There would seem to be two salient points to be taken away from Matthew Hutson’s explanation of what he calls The Seven Laws of Magical Thinking. First of all you, I, we all engage in some if not all aspects of magical thinking, even those of us who would scream the loudest, “No way!” Second, that it’s a good thing. Thus the tome’s subtitle: How Irrational Beliefs Keep us Happy, Healthy, and Sane.
Hutson begins by defining magical thinking. “There’s a world of the mind, defined by matter and deterministic forces. But we instinctively treat the mind as though it had physical properties. . . . We perceive mind and matter mingling together, working on the same wavelength.” Magical thinking is the “mingling of psychological concepts with physical ones.” The book that follows is essentially a collection of examples and anecdotes illustrating the author’s catalogue of seven different kinds of magical thinking. The illustrations are drawn from history and current events; they are drawn from scientific experimentation and a few are even culled from the world of fiction. Some of the examples are fascinating, some less so; some are convincing, some more of a stretch—but taken as a whole, Hutson makes his points forcefully and with wit.
On the most obvious level he talks about things like the tendency of pet owners to endow their pets with human qualities and the belief that there are objects that can bring us good fortune or bad luck. More controversial, especially to believers, would be the belief in a divine being that can exert control over human affairs or the ascription of emotions and feelings to the human fetus.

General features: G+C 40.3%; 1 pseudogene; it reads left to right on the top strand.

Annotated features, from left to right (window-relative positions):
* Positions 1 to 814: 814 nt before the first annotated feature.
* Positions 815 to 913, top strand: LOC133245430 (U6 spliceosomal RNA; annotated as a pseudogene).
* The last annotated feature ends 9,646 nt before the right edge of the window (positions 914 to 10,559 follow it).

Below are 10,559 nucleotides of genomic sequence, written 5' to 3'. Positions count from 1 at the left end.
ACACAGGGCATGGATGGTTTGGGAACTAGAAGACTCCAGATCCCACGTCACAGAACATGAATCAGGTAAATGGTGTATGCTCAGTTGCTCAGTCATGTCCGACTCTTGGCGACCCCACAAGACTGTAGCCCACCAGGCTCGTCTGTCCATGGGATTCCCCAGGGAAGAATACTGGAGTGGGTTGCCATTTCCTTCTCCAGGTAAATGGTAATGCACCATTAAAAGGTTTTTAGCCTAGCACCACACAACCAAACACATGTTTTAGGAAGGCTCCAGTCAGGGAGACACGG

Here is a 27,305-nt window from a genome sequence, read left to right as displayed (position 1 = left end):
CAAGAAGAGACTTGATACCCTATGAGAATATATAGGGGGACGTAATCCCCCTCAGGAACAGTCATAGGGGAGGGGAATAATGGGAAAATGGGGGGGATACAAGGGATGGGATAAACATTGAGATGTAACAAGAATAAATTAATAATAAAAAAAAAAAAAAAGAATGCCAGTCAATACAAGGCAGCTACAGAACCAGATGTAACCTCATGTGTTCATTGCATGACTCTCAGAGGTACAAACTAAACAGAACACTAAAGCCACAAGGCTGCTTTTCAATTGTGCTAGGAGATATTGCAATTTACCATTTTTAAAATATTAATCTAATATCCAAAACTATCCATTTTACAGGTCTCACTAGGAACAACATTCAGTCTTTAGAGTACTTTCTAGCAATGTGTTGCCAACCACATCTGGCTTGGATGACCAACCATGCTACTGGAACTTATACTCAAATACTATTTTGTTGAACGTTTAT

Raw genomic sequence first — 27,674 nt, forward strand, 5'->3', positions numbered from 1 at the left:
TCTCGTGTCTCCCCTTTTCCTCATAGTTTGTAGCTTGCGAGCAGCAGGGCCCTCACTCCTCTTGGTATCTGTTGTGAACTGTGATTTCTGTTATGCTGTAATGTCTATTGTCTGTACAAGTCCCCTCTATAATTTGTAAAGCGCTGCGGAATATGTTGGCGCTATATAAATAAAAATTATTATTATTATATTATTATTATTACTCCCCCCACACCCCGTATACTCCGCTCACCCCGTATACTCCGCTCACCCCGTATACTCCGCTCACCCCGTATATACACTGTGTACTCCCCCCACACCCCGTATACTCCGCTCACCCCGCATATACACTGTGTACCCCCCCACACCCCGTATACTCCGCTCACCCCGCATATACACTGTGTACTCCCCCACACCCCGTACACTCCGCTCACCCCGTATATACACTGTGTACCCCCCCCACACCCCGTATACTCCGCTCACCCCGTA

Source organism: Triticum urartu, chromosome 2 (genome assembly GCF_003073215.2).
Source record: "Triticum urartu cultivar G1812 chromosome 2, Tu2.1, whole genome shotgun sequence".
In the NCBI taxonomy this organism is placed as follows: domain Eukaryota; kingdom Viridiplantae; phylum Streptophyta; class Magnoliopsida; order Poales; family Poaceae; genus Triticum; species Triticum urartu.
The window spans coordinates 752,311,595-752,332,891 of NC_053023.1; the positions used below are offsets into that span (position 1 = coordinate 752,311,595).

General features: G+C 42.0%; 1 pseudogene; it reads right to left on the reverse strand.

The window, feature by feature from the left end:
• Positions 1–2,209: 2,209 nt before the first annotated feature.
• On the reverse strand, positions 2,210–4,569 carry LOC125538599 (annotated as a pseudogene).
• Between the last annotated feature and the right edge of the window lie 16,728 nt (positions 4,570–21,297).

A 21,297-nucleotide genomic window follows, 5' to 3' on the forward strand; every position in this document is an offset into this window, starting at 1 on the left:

Somewhere between extremes, he suggests that the use of metaphoric comparisons like angry sea and raging storm indicate a kind of unconscious ingrained magical thinking. In almost all cases he points to psychological experimentation which supports not only the idea that such magical thinking exists, but that it can in fact have significant positive value. For example, he sites experiments that have demonstrated that people who attribute events to a divine agency are better able to deal with the evils that life throws their way.
Perhaps the most interesting reading in the book is the least scientifically convincing, and that is the anecdotal material. In one of the earlier chapters in which he discusses the idea that physical objects have essences that can be transferred, he talks about the effects that people felt when the piano on which the assassinated Beatle, John Lennon, composed “Imagine” toured the country after his death. People claimed that they could feel the man’s presence in the piano. There are the stories of hospital patients rehabbing with the aid of robotic pets and amputees who can still feel their lost limbs. There is the story of the construction worker who tried to jinx the Yankees by burying a David Ortiz jersey in the concrete of their new stadium. The book is filled with these kinds of stories to dine out on.
The uses of such magical thinking are varied. It can help us deal with our fears of the unknown. It can give us intimations of immortality and provide a rationale for altruistic actions. It can help us to come to terms with our bodies and their often disgusting functions. It can allow us to feel superior to fellow creatures. One only has to think back to the 19th century Industrial Revolution to see how magical thinking persuaded many to believe that products made by the hand of a man were superior to those made by the new machines, because a man could infuse his work with his passion for what he does, while a machine could only manage sterile perfection. Indeed imperfection, as in Ruskin’s praise for the great Gothic cathedrals, was an indication of a building’s greatness, because it was an indication of the human touch.
“Whether magic exists or not,” Hutson concludes, “magical thinking got us where we are, and for better or worse, it will take us where we’re going. We could no sooner escape it than we could escape consciousness. We think, therefore we think magically.”